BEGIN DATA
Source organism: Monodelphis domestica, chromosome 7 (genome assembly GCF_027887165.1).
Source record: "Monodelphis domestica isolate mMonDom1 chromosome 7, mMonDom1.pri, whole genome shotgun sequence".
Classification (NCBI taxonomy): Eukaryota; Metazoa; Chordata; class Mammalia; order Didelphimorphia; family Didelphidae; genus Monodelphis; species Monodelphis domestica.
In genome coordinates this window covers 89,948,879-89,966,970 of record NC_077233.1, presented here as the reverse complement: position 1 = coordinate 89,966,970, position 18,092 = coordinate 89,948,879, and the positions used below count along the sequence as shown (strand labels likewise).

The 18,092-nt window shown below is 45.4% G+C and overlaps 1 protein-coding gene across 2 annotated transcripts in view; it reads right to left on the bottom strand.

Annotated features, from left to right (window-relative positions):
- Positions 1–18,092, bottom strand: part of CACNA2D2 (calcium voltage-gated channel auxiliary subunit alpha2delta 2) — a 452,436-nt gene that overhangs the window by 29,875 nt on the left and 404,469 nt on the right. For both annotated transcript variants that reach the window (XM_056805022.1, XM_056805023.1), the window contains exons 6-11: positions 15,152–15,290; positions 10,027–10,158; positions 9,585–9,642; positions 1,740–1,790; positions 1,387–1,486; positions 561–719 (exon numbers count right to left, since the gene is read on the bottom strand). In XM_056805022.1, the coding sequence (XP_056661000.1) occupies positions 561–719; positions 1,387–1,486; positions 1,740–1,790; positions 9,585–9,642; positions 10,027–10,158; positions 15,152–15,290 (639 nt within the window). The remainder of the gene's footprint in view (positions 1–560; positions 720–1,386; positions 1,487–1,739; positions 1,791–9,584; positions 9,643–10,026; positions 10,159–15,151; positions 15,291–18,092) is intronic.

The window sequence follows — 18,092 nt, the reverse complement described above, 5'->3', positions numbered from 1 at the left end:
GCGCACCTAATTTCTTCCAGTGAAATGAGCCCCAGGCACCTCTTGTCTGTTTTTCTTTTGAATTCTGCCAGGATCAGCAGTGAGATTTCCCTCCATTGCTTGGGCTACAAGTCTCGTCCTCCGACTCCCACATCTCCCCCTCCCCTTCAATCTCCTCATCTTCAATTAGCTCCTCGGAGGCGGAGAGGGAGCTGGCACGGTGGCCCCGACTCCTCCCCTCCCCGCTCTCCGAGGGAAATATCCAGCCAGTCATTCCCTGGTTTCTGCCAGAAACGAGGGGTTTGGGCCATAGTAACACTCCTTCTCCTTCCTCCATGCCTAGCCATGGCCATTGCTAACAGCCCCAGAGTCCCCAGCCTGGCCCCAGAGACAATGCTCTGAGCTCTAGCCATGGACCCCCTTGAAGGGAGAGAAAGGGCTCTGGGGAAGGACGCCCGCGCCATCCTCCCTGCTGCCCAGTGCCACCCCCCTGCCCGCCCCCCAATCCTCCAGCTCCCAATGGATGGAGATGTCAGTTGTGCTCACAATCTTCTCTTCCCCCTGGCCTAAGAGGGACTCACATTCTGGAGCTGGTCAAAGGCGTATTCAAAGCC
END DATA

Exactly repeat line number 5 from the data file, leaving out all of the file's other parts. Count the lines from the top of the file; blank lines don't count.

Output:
The 18,092-nt window shown below is 45.4% G+C and overlaps 1 protein-coding gene across 2 annotated transcripts in view; it reads right to left on the bottom strand.